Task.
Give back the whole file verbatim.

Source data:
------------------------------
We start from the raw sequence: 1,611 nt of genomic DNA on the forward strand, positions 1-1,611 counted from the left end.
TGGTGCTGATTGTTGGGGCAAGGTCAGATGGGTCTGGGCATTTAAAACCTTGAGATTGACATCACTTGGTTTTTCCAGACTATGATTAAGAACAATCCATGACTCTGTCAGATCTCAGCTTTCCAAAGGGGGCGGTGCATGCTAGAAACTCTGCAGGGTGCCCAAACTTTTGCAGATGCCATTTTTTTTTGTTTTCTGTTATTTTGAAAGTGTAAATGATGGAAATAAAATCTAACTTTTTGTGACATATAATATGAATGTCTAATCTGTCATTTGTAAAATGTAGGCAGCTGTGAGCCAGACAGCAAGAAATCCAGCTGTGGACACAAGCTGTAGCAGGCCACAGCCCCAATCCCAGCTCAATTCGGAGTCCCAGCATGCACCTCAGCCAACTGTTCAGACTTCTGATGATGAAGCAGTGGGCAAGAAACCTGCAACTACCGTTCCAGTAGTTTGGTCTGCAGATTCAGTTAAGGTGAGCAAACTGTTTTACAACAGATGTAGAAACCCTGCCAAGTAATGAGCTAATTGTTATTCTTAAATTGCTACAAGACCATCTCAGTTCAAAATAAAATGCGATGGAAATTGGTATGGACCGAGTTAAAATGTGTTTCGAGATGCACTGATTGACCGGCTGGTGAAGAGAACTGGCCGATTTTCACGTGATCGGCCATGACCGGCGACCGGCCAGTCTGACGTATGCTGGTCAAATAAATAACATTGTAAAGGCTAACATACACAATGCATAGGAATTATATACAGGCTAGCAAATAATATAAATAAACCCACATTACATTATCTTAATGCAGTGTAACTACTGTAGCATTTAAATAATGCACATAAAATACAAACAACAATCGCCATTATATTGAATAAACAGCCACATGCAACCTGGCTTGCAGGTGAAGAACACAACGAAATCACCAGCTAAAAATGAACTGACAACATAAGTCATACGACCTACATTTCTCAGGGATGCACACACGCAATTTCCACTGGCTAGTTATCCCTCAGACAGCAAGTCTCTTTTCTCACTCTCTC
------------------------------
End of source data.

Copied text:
We start from the raw sequence: 1,611 nt of genomic DNA on the forward strand, positions 1-1,611 counted from the left end.
TGGTGCTGATTGTTGGGGCAAGGTCAGATGGGTCTGGGCATTTAAAACCTTGAGATTGACATCACTTGGTTTTTCCAGACTATGATTAAGAACAATCCATGACTCTGTCAGATCTCAGCTTTCCAAAGGGGGCGGTGCATGCTAGAAACTCTGCAGGGTGCCCAAACTTTTGCAGATGCCATTTTTTTTTGTTTTCTGTTATTTTGAAAGTGTAAATGATGGAAATAAAATCTAACTTTTTGTGACATATAATATGAATGTCTAATCTGTCATTTGTAAAATGTAGGCAGCTGTGAGCCAGACAGCAAGAAATCCAGCTGTGGACACAAGCTGTAGCAGGCCACAGCCCCAATCCCAGCTCAATTCGGAGTCCCAGCATGCACCTCAGCCAACTGTTCAGACTTCTGATGATGAAGCAGTGGGCAAGAAACCTGCAACTACCGTTCCAGTAGTTTGGTCTGCAGATTCAGTTAAGGTGAGCAAACTGTTTTACAACAGATGTAGAAACCCTGCCAAGTAATGAGCTAATTGTTATTCTTAAATTGCTACAAGACCATCTCAGTTCAAAATAAAATGCGATGGAAATTGGTATGGACCGAGTTAAAATGTGTTTCGAGATGCACTGATTGACCGGCTGGTGAAGAGAACTGGCCGATTTTCACGTGATCGGCCATGACCGGCGACCGGCCAGTCTGACGTATGCTGGTCAAATAAATAACATTGTAAAGGCTAACATACACAATGCATAGGAATTATATACAGGCTAGCAAATAATATAAATAAACCCACATTACATTATCTTAATGCAGTGTAACTACTGTAGCATTTAAATAATGCACATAAAATACAAACAACAATCGCCATTATATTGAATAAACAGCCACATGCAACCTGGCTTGCAGGTGAAGAACACAACGAAATCACCAGCTAAAAATGAACTGACAACATAAGTCATACGACCTACATTTCTCAGGGATGCACACACGCAATTTCCACTGGCTAGTTATCCCTCAGACAGCAAGTCTCTTTTCTCACTCTCTC